The storage system 340 receives the state save command in the Ethernet/Fibre channel API 370 of the storage controller 350. The Ethernet/Fibre channel API 370 processes the state save command to perform data collection at the storage system 340. As part of this processing, the Ethernet/Fibre channel API 370 may perform a frequency determination to determine if a state save command from the host system 310 has already been processed within a predetermined period of time. In this way, the Ethernet/Fibre channel API 370 avoids over-saturating the storage device(s) 342-348 with state save requests. If a previous state save command has been received by the Ethernet/Fibre channel API 370 from the storage system 340 within the predetermined period of time, then another state save operation may not be performed in response to the failure detection.

The Ethernet/Fibre channel API 370 may identify the storage devices 342-348 that are associated with the host system 310 that sent the state save command and may then initiate a pause or point-in-time freeze of the identified storage device(s) 342-348 associated with the host system 310. Again, the pause, or point-in-time freeze pauses the activity of the storage devices 342-348 for a brief time (a few milliseconds), e.g., they return a “busy” response, such that the state of the storage devices 342-348 may be captured. All activity will retry after the pause time period is over.

Once the storage devices 342-348 associated with the host system 310 are paused, the Ethernet/Fibre channel API 370 may then initiate a state save operation, e.g., a dump of register values, on the identified storage device(s) 342-348 to thereby generate a storage system log file in a temporary storage location of another storage device, e.g., storage device 348, or a separate temporary storage device (not shown). In this way, the register values, at substantially the time of the failure in the host system 310, of the storage device(s) 342-348 associated with the host system 310 may be preserved for later use in debugging the cause of the failure.

The Ethernet/Fibre channel API 370 may report back to the host system 310 the details of which storage device(s) 342-348 data was collected from for the storage system state save log data structure and the name of the state save log data structure created by the storage system 340. This information may be reported back to the host system 310 so that a user is informed of the location and information of the data collection in their host log data structure. In this way, an additional indication that a failure has occurred is provided to the user and an indication of where the data associated with the failure is on the storage system may be provided. This information may be used to generate a problem ticket to indicate the time of the failure and which data files should be collected as part of the problem ticket. This may also aid with application debugging.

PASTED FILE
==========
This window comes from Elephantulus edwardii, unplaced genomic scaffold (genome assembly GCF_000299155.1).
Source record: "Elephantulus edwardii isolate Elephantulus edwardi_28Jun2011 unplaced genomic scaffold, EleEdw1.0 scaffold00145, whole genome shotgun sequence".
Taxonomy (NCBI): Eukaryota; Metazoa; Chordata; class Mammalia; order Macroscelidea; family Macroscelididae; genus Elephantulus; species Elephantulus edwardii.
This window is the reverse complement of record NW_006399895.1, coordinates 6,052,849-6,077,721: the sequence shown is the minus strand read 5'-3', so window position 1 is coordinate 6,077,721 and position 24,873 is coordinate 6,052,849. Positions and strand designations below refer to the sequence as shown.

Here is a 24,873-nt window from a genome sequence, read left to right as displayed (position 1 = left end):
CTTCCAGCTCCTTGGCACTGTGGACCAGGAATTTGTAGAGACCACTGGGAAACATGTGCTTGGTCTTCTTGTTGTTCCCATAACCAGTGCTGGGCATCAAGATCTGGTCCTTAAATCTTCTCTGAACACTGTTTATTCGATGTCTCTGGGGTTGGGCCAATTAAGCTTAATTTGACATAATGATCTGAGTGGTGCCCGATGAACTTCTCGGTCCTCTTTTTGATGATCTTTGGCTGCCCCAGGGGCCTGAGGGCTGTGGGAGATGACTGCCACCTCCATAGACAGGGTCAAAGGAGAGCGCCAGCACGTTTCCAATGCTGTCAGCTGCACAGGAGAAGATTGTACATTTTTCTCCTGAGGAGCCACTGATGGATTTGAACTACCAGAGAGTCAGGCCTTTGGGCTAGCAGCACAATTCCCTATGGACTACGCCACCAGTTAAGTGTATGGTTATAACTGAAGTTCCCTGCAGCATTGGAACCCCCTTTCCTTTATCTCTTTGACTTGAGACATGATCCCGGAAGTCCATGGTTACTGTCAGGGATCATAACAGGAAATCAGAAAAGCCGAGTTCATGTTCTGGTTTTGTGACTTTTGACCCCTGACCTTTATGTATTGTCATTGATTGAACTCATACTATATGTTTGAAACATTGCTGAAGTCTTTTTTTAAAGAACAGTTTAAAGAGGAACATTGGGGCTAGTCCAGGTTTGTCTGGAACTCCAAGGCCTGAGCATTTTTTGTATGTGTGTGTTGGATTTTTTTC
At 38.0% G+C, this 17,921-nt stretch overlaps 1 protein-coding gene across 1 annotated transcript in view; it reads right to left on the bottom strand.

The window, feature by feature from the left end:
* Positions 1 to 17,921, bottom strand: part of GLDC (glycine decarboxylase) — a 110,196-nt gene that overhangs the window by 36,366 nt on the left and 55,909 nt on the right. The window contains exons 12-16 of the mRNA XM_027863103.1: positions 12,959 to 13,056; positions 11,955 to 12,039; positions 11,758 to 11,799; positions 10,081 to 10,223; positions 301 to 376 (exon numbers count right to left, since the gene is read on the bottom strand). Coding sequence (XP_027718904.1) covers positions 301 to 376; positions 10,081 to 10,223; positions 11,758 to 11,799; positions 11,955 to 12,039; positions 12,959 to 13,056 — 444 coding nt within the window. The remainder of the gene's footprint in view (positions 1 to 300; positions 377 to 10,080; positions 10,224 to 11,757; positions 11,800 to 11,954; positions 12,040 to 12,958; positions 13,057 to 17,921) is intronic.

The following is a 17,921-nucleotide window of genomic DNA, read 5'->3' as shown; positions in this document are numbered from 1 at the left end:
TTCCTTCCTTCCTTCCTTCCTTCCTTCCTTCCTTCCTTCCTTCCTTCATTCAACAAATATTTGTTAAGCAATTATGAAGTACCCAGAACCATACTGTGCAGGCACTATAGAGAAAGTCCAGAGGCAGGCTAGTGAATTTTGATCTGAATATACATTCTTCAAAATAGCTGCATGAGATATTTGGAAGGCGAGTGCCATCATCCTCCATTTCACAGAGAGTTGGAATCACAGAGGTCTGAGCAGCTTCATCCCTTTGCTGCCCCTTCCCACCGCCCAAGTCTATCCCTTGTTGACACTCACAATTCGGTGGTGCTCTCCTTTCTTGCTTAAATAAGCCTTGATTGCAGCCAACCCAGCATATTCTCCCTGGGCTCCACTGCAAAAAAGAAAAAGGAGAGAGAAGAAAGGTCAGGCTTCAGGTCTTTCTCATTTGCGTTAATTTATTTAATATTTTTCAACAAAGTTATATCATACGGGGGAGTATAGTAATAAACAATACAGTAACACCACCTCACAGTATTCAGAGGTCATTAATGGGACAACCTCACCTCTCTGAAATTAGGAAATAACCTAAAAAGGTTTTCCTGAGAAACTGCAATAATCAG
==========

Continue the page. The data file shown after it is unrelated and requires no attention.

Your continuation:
Thus, the information identifying the storage device(s) 342-348 from which data was collected may be stored in a host log data structure along with the state save data collected from the host system 310 by the HBA driver 314 in response to the state save command from the failover driver 312. In this way, the host log data structure may be used to access the storage system's state save log data structure when performing failure debugging. The host log data structure may then be transmitted to a client device 395, such as via the transport media 390, for use in performing failure debugging in accordance with any known, or later developed, failure debugging methodology.

Alternatively, in response to the storage system 340 returning the information about the storage system's state save log data structure, the host system 310 may transmit the host system's log data structure to the storage system 340 for packaging with the storage system's state save log data structure. The resulting package may be stored in a storage device, e.g. storage device 348, of the storage system 340 for later transmission to a client device 395, via the transport media 390 for example, for use in failure debugging.

Thus, with the operation and mechanisms outlined in FIG. 3 above, in the event of a failure of an application instance 318 on a host system 310, data collection may be performed virtually immediately upon detection of the failure within the host system 310. As a result, it is unlikely that data loss will be experienced. Moreover, since the state save commands are sent to the storage system 340 via direct commands of the Ethernet/Fibre channel mechanisms, any latency experienced in sending the state save command is minimized and the storage device(s) 342-348 associated with the host system 310 that experienced the fault may be paused virtually immediately following the detection of the failure in the host system 310. A state save operation may then be performed on the storage device(s) 342-348.